Ruth: The Facetious Farang
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Please tell us a little bit about yourself. Who you are, where you come from, when you moved to Bangkok, etc.
I’m a 27-year-old Canadian from Calgary, Alberta. My husband and I moved to Bangkok in July 2012. We promised each other that once I *finally* finished grad school and he got a few years of experience in the Canadian education system, we’d move internationally. When the opportunity to live in Bangkok came up, we grabbed it. I’ll be substitute teaching at his school, and doing some freelance writing on the side. It’s all about putting that advanced education to work!
When and why did you decide to start blogging about your experiences?
I’ve secretly wanted to blog for quite some time - I just needed the excuse to start. When we moved to Thailand in July, it was as if the stars aligned. When I was younger and the Internet was still a mystery to me (who am I kidding? It still is), I would send out mass emails of my travel experiences to friends and family. I would carefully craft each email, then read it multiple times and laugh at my own jokes - bad, I know. Blogging is a way to do this more often without flooding everyone’s in-boxes, and has the additional bonus of allowing me to meet new people. I also enjoy the on-line medium – I tend to be a better writer than I am a talker.
Do you have any favorite blog entries of yours? Please add the URL as well.
My favourite blog entries thus far include “Happy Mother’s Day!” a light-hearted entry about our trip to Ayutthaya, and “The Dark Side of Authentic Travel,” a more serious post about current travelling trends.
Tell us about the ways your new life in Bangkok differs from that back home. Did you have trouble getting used to the new circumstances? Did you experience culture shock?
It’s probably too early for me to really comment on the overall culture shock that I’ve experienced, but I definitely felt a wave of it soon after we moved. We had been taking part in group orientation activities for almost two weeks, and I was hitting the upper limit of my mall excursion tolerance. As I stood in the food court, totally overwhelmed by options, I wanted to scream “I’m sick of malls! And my apartment smells like sewage! And I don’t have a job!” It took me a few days to gain some perspective. I’m sure that I’ll be feeling (and blogging about) more culture shock in the future.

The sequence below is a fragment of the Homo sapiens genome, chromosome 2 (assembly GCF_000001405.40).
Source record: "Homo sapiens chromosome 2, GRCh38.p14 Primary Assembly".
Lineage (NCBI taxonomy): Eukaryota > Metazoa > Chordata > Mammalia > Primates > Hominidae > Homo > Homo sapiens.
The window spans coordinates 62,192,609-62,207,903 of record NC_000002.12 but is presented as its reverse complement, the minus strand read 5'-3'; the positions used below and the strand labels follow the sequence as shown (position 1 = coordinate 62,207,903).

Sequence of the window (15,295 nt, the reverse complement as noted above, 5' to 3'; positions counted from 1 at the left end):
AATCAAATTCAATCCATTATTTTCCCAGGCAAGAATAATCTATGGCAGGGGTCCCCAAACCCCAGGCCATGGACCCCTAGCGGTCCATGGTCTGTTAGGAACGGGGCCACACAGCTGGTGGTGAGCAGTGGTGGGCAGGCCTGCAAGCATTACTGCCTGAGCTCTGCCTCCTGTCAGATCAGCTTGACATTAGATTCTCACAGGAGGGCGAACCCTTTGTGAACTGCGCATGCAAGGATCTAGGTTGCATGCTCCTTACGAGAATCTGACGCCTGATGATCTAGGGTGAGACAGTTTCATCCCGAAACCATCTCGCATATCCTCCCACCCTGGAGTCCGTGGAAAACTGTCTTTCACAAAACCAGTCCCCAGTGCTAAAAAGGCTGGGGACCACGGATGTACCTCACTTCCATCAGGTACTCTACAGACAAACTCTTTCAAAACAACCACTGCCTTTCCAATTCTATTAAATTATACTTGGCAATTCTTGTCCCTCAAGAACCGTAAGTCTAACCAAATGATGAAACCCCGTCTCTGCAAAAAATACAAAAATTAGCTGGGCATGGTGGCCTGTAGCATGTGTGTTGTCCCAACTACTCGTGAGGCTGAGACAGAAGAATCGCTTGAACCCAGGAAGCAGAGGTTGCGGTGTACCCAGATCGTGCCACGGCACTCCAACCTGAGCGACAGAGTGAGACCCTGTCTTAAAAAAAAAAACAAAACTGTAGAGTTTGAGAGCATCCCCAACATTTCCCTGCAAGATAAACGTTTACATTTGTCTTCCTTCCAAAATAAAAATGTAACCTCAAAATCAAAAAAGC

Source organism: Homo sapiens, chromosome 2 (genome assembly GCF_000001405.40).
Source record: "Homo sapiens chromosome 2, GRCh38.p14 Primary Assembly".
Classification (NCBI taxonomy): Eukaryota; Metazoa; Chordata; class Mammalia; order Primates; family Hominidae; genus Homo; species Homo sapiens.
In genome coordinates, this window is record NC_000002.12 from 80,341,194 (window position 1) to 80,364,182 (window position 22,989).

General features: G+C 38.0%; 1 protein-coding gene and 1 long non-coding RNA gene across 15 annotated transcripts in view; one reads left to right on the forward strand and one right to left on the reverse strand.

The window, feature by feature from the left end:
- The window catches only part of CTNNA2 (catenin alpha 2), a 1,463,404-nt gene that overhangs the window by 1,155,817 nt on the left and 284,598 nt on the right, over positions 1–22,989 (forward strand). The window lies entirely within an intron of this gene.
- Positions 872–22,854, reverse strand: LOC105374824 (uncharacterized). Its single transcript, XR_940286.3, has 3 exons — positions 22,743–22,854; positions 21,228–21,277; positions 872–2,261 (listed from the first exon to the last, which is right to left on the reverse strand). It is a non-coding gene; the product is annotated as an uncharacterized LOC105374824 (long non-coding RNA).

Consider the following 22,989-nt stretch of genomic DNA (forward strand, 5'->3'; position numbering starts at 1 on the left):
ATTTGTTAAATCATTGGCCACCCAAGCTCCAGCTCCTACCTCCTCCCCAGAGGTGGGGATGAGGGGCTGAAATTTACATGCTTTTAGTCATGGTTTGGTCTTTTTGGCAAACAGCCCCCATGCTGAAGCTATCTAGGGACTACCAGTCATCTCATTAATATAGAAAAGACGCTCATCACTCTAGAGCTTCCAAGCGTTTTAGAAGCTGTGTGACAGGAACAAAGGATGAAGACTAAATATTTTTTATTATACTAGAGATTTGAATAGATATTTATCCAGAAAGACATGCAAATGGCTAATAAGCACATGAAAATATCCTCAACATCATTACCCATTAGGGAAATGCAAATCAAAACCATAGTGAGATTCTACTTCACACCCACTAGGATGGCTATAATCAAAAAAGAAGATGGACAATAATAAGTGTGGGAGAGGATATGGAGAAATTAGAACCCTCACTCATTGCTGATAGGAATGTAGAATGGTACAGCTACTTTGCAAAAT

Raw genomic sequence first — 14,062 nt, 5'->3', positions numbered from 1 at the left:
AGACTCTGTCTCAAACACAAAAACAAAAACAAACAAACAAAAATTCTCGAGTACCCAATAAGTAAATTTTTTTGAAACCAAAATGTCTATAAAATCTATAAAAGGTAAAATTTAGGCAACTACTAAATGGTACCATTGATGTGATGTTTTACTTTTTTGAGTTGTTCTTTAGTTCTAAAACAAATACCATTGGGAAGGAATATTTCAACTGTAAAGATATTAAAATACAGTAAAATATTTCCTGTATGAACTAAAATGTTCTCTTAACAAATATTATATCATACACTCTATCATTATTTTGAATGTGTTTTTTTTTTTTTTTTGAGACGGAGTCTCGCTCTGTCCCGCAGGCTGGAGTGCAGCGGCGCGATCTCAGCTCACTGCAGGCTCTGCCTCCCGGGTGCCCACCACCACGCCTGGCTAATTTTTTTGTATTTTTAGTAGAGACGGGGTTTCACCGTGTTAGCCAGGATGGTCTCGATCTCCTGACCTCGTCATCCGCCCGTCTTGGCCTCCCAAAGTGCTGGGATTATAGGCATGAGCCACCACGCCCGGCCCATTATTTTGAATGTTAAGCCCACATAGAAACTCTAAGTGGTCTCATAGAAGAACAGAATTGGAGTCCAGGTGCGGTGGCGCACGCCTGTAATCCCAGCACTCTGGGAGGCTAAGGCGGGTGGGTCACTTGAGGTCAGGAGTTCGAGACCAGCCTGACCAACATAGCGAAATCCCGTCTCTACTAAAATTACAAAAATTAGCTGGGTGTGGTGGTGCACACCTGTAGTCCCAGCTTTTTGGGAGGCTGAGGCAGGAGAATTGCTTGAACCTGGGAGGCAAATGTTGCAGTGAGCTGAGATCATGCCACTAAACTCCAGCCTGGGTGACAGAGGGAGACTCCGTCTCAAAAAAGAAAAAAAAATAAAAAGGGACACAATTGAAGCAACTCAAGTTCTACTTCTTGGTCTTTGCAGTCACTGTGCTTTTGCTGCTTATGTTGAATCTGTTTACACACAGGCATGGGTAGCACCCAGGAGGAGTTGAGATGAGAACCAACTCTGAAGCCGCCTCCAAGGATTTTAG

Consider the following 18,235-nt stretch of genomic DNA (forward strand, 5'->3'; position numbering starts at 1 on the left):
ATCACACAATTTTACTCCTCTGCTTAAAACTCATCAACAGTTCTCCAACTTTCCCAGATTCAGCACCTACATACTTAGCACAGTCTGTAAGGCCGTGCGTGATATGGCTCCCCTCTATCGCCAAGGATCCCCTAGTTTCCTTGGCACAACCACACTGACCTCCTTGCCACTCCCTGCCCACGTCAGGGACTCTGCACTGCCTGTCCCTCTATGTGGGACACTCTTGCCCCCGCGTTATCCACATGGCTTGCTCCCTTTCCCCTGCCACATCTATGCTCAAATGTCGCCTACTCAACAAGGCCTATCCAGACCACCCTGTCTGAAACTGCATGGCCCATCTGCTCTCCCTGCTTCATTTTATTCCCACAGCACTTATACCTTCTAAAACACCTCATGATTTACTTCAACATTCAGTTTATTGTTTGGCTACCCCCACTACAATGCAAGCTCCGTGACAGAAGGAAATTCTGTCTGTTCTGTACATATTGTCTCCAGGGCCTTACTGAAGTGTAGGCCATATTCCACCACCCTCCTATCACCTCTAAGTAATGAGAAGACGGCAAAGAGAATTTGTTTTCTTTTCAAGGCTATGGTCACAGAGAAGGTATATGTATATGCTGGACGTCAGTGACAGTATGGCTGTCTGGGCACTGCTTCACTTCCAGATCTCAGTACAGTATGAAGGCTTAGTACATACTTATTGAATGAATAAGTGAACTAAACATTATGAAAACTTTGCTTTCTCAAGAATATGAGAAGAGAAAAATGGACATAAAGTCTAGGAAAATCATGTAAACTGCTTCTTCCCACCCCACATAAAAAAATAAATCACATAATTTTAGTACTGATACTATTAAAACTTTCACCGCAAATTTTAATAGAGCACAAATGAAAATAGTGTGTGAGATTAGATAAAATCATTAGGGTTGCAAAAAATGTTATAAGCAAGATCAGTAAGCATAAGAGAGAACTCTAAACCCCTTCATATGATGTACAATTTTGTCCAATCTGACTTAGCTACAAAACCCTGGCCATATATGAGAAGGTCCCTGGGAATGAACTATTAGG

There are many differences between life in Thailand and life back home in the Great Frozen North. One of the most obvious is that there is food EVERYWHERE in Bangkok. I never have to have a hangry (hungry + angry) moment again, much to my husband’s relief. It is also really easy and cheap to travel here – weekend beach getaways are simple. On a less positive note, Canada smelled way better than Bangkok – the only time my life in Calgary literally stunk was when the east winds were blowing and we caught the ripe scent of the feed lots located an hour away. In Bangkok, life rarely smells good, although I’ve (mostly) gotten over it.
On a more serious note, it is challenging to be so far from my family and friends. Skype and email make it bearable, but at the ripe old age of 27, I’m realizing that my parents are getting older, and that I am missing important events in my friends’ and siblings’ lives. I don’t regret moving here, but there are trade-offs.
Do you think you were fully prepared for what awaited you in Bangkok? If you could, would you change some decisions/preparations you made?